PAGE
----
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6 hours ago, Ange said:

The hay barn where they dared each other to jump from ridiculous heights.

 

I used to do that. Or I did until I broke two bones in my wrist as well as my elbow. That arm still gives me problems 50 years later. So I stopped jumping off stacks of bales and graduated onto setting fire to petrol while pouring it from a can and, later, to touching the bar of an electric fire to see if it was heating up. I don't think kids today do anything much more stupid than I did back in the day.

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It happens. There's nothing to be done about it. Young people are adventurous, always have been always will be and the human race would be diminished if it were not so. Unfortunately there is a casualty rate goes with that. Look at the number of adults winched off of boats, cliff faces, hillsides. Do people like Ranulph Fiennes (spelling?) Really need to put themselves at risk for no good reason but the ability to claim "first"? Yet he and his ilk are lauded. Without "idiot" kids no one would grow up to be Jacques Cousteau or Yuri Gagarin.

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6 hours ago, Ange said:

My husband, born 1962, has regaled us with many stories of the ridiculous and dangerous things he did as a boy. A country boy he tested out an aerial roadway that spectacularly gave way as soon as he put his weight on it - dropped on his arse and was lucky not to be paralysed. The dynamite he and his brothers made up. The hay barn where they dared each other to jump from ridiculous heights. They survived by luck, not judgement.

Nothing new, especially if showing off in front of girls is concerned. That's when they get REALLY silly!

 

I agree, me and my friends did extremely dangerous things as youngsters. I survived by luck but lost two friends.

:(

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1 hour ago, TheMenagerieAfloat said:

Here we go: declining rates of accidental death in children since the 70s

 

It is simply untrue to say there used to be fewer accidental deaths of children when they had less supervision/more access to risk taking and so forth.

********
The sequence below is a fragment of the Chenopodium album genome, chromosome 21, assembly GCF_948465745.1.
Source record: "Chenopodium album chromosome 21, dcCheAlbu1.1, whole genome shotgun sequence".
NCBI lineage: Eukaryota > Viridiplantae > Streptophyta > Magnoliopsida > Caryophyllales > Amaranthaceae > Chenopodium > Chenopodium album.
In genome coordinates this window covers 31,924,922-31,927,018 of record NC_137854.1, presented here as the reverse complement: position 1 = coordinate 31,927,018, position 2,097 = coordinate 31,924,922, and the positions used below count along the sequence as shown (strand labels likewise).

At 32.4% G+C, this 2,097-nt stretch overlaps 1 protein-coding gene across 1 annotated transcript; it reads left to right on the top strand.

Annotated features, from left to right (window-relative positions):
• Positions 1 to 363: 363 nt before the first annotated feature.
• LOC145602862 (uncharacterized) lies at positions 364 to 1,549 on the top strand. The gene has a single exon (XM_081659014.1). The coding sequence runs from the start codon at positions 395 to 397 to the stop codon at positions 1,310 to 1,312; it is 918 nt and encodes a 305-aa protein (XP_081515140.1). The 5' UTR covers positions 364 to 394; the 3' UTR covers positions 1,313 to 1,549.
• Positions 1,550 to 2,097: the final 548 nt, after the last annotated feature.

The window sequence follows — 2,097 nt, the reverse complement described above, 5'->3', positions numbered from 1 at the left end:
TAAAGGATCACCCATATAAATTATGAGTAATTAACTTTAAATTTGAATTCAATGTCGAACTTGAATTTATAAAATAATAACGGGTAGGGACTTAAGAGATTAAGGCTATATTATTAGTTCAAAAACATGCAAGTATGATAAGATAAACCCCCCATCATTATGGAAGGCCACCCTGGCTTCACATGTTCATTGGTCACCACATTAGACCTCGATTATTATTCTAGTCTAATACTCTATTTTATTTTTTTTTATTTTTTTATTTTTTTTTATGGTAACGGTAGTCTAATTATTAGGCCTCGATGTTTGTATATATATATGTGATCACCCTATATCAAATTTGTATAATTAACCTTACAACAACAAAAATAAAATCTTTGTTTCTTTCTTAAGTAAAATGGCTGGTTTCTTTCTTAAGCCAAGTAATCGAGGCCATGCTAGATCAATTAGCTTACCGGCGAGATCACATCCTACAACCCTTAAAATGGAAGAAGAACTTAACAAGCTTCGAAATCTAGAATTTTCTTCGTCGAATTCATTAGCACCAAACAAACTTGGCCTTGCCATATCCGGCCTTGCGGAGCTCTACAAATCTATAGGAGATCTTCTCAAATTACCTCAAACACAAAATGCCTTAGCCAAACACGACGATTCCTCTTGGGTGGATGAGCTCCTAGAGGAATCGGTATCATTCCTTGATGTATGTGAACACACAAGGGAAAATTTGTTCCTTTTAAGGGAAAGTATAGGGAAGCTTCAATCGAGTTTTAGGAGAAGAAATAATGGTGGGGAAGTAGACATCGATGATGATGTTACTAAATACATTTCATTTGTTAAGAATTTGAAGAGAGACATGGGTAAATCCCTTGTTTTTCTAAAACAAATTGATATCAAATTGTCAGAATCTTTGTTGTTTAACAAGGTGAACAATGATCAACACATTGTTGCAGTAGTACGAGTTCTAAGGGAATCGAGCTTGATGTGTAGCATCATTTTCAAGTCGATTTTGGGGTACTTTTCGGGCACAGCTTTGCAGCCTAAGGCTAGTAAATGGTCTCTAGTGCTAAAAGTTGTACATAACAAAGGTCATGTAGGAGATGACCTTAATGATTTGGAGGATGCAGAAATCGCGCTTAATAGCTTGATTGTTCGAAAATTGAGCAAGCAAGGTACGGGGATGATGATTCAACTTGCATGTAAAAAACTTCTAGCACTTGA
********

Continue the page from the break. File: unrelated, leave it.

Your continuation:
There are plenty of studies which show a high correlation (and at least some causality) with poverty, parental education levels and so forth.

Quite so, less open  fires, car seats in cars, swimming pool fences. These are passive safety devices.

However if you are uneducated in risk assessment  decisions , by denial of access to risk assessing situations, you are likely to make a bad decision when it counts.

This is exactly why the driving test now involves simulated events in a simulator.

it improves decision making skills, which with the reduction in walking and cycling have not been honed early.

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3 hours ago, Proper Charlie said:

I used to do that. Or I did until I broke two bones in my wrist as well as my elbow. That arm still gives me problems 50 years later. So I stopped jumping off stacks of bales and graduated onto setting fire to petrol while pouring it from a can and, later, to touching the bar of an electric fire to see if it was heating up. I don't think kids today do anything much more stupid than I did back in the day.

Maybe your name was enough of a warning to everyone else to keep an eye out for you?

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14 hours ago, frahkn said:

Unfortunately I agree with Frangar that many of them seem oblivious to actual immediate risks.

According to a lady on Radio 4 recently, who appeared to be an expert on such things, the human brain isn't fully developed until the age of 25. One of the last things to develop is the ability to forsee the consequences of our actions. 

 

Lower the voting age to 16 anyone?

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7 minutes ago, Sea Dog said:

According to a lady on Radio 4 recently, who appeared to be an expert on such things, the human brain isn't fully developed until the age of 25. One of the last things to develop is the ability to forsee the consequences of our actions. 

 

Lower the voting age to 16 anyone?

Does beg the question, how old was the Radio 4 lady?

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Just now, Boater Sam said:

Does beg the question, how old was the Radio 4 lady?

As a gentleman, I wouldn't deign to ask such a question - particularly of lady on the wireless: it would be akin to shouting at the telly.

 

She did sound mature enough to be a proper expert if that helps you to judge her credibility... 

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15 hours ago, Tam & Di said:

The 'bottom gate' is at the bottom end   😀

 

Tam

Doh! Missed that. 

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40 minutes ago, Sea Dog said:

According to a lady on Radio 4 recently, who appeared to be an expert on such things, the human brain isn't fully developed until the age of 25. One of the last things to develop is the ability to forsee the consequences of our actions. 

 

Lower the voting age to 16 anyone?

Personally I think there are a good number who vote now who haven't foreseen the consequences of their actions.

 

So would you agree with raising voting age to 25?  If we are looking at things like foreseeing the consequences of their actions we might have to raise the age for being in the military, police, driving, getting married, giving consent etc.

 

It always strikes me as odd that you are considered old enough to consent to sex at 16 but not old enough to vote.   There is a very real noticeable consequence possible from sex but from voting, not so great a consequence as the thousands over 25 would water down the 16 year olds votes.